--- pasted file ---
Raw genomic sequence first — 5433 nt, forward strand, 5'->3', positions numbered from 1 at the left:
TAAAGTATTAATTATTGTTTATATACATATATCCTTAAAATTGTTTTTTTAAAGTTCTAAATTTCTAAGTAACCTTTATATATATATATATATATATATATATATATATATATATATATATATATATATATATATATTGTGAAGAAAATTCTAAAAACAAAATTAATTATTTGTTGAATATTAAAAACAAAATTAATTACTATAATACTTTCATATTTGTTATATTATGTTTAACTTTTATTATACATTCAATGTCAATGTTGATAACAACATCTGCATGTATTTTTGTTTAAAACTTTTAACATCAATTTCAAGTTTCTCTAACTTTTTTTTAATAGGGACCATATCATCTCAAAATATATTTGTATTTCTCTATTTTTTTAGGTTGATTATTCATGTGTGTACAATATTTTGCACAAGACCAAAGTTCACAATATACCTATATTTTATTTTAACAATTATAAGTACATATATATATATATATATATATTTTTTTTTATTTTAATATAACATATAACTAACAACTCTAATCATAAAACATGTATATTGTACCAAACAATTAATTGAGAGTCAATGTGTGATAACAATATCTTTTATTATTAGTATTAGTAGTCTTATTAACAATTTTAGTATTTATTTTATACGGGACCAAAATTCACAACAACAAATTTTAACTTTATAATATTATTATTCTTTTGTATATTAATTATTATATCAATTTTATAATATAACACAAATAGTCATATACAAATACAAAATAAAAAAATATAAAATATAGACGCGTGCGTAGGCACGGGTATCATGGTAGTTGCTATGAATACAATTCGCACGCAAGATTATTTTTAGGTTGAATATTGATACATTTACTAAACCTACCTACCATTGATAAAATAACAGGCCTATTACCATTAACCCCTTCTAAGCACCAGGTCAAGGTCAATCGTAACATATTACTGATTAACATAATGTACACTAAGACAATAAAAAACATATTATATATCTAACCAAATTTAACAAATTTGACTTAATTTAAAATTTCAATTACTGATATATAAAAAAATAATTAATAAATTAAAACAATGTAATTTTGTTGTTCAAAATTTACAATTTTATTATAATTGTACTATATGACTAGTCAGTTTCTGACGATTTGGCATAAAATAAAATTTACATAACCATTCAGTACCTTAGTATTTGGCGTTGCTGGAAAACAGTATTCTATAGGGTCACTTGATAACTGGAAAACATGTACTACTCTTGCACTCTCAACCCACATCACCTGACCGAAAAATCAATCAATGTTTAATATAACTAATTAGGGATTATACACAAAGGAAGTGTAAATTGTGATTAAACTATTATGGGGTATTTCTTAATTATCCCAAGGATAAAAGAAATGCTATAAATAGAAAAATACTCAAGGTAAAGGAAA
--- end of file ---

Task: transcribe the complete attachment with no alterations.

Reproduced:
Raw genomic sequence first — 5433 nt, forward strand, 5'->3', positions numbered from 1 at the left:
TAAAGTATTAATTATTGTTTATATACATATATCCTTAAAATTGTTTTTTTAAAGTTCTAAATTTCTAAGTAACCTTTATATATATATATATATATATATATATATATATATATATATATATATATATATATATATATTGTGAAGAAAATTCTAAAAACAAAATTAATTATTTGTTGAATATTAAAAACAAAATTAATTACTATAATACTTTCATATTTGTTATATTATGTTTAACTTTTATTATACATTCAATGTCAATGTTGATAACAACATCTGCATGTATTTTTGTTTAAAACTTTTAACATCAATTTCAAGTTTCTCTAACTTTTTTTTAATAGGGACCATATCATCTCAAAATATATTTGTATTTCTCTATTTTTTTAGGTTGATTATTCATGTGTGTACAATATTTTGCACAAGACCAAAGTTCACAATATACCTATATTTTATTTTAACAATTATAAGTACATATATATATATATATATATATTTTTTTTTATTTTAATATAACATATAACTAACAACTCTAATCATAAAACATGTATATTGTACCAAACAATTAATTGAGAGTCAATGTGTGATAACAATATCTTTTATTATTAGTATTAGTAGTCTTATTAACAATTTTAGTATTTATTTTATACGGGACCAAAATTCACAACAACAAATTTTAACTTTATAATATTATTATTCTTTTGTATATTAATTATTATATCAATTTTATAATATAACACAAATAGTCATATACAAATACAAAATAAAAAAATATAAAATATAGACGCGTGCGTAGGCACGGGTATCATGGTAGTTGCTATGAATACAATTCGCACGCAAGATTATTTTTAGGTTGAATATTGATACATTTACTAAACCTACCTACCATTGATAAAATAACAGGCCTATTACCATTAACCCCTTCTAAGCACCAGGTCAAGGTCAATCGTAACATATTACTGATTAACATAATGTACACTAAGACAATAAAAAACATATTATATATCTAACCAAATTTAACAAATTTGACTTAATTTAAAATTTCAATTACTGATATATAAAAAAATAATTAATAAATTAAAACAATGTAATTTTGTTGTTCAAAATTTACAATTTTATTATAATTGTACTATATGACTAGTCAGTTTCTGACGATTTGGCATAAAATAAAATTTACATAACCATTCAGTACCTTAGTATTTGGCGTTGCTGGAAAACAGTATTCTATAGGGTCACTTGATAACTGGAAAACATGTACTACTCTTGCACTCTCAACCCACATCACCTGACCGAAAAATCAATCAATGTTTAATATAACTAATTAGGGATTATACACAAAGGAAGTGTAAATTGTGATTAAACTATTATGGGGTATTTCTTAATTATCCCAAGGATAAAAGAAATGCTATAAATAGAAAAATACTCAAGGTAAAGGAAA